JACKSON — Jackson residents are fed up with tourism, that much is clear. But at least Jackson is no more fed up than other popular destinations around the globe.
That’s according to Seleni Matus, director of George Washington University’s International Institute of Tourism Studies, which is working with the Jackson Hole Travel and Tourism Board to create the region’s first Sustainable Destination Management Plan.
Formerly the director of tourism for Belize, Matus has led several destination management initiatives in Latin America and the Caribbean. She said Jackson Hole is experiencing many of the same problems linked to over-tourism as other world-class destinations. But she said that when it comes to solutions, Jackson needs its own, distinct approach.
At a public meeting May 31 at the Cloudveil Hotel, Matus shared the results of a resident tourism sentiment survey that garnered almost 5,000 responses.
Among the findings: Tourism is considered important to the local economy, but the majority of residents (53 percent) do not feel there are non-economic benefits of tourism. Only 26% of residents said tourism’s benefits outweigh its drawbacks. Chief among the identified drawbacks are traffic, overcrowding, and the environmental impact of overcrowding.
Residents had two primary suggestions for how to right the ship: stop advertising Jackson Hole and limit the number of visitors. As a sign of the workforce housing crisis, they also called for limits on hotel development and stricter short-term rental regulations.
Cory Carlson, Travel and Tourism Board (TTB) chair, said the survey results support the “direction and strategy” his board is pursuing.
The TTB provided the News&Guide a copy of the survey results, but the volunteer board has not posted them publicly.
At the public planning meeting May 31, locals awkwardly took photos of the powerpoint and one person asked why the results wouldn’t be available online.
TTB Communications Director Sue Muncaster said the board’s current website, VisitJacksonHole.com, cannot support PDF documents. And at the board’s June 9 meeting, members tried to award a minimum of $150,000 to a former board member to build a new website. That bid faced fierce opposition from members of the Jackson Hole Chamber of Commerce.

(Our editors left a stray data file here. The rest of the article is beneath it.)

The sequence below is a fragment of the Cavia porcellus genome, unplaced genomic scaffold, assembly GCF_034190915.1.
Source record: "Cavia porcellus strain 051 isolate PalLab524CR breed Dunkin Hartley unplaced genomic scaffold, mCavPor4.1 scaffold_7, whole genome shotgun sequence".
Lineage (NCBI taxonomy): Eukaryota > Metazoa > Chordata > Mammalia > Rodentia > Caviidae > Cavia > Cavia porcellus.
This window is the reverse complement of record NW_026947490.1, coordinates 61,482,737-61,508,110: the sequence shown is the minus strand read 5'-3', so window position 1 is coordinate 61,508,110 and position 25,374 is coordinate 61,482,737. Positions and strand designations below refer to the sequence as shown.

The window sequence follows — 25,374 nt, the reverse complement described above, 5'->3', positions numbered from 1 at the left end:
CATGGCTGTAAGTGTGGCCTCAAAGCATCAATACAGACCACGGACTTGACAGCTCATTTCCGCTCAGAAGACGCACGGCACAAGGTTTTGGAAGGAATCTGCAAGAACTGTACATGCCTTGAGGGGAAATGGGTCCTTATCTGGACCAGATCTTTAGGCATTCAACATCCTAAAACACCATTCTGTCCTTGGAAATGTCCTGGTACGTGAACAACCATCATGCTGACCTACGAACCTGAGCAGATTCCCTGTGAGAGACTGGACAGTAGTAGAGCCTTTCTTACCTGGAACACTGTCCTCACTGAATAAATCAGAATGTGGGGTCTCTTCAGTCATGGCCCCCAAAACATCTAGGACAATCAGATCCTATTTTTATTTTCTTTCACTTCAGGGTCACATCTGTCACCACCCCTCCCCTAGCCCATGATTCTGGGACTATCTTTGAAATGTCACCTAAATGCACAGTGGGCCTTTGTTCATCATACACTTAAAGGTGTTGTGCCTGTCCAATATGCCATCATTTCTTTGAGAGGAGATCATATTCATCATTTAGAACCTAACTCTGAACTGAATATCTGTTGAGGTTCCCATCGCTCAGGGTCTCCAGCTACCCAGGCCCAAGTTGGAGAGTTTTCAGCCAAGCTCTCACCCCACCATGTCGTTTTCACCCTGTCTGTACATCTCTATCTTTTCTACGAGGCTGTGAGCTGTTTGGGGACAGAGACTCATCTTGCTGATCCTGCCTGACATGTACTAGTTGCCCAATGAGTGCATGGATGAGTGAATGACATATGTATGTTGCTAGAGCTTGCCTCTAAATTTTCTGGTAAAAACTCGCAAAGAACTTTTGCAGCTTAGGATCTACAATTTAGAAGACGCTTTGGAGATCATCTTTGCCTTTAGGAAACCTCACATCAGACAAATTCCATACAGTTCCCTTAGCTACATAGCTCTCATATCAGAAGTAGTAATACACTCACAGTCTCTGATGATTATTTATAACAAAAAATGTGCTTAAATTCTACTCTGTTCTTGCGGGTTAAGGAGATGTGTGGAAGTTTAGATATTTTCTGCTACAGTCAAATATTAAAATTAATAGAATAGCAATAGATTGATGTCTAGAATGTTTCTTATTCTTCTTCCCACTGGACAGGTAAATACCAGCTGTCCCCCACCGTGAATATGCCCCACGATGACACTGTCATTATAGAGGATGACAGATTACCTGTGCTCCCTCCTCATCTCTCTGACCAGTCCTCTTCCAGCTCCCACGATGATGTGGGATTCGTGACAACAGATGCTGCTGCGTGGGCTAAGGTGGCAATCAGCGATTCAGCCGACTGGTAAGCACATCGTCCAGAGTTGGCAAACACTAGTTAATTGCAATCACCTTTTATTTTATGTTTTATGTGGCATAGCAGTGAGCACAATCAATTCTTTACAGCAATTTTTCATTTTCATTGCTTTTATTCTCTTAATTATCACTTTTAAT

Matus said the survey results will be one part of the final destination management plan when they are published later this year. But that document will also include feedback from businesses that directly benefit from tourism. Residents are only one stakeholder group.
During the project’s research phase, the TTB consultants met with other tourism stakeholders including elected officials, public land managers, business owners and civic leaders in Jackson.
The findings from those meetings have not yet been published.
The only published recommendation is for a “more comprehensive, representative, and holistic destination-level governance structure that better monitors, coordinates, and communicates best practices as they relate to visitor management, resource protection, and resident quality of life.”
That solution seems to address a question many residents have: Why is the Travel and Tourism Board, which previously led the promotion of Jackson Hole, the agency leading efforts to rein in visitation?
Another question is this: Can they?
The volunteer board is legally required to fund the promotion of Jackson Hole with 60 percent of a 2-percent countywide lodging tax. Last fiscal year, that meant an operating budget of $4,130,812, according to the board’s annual report.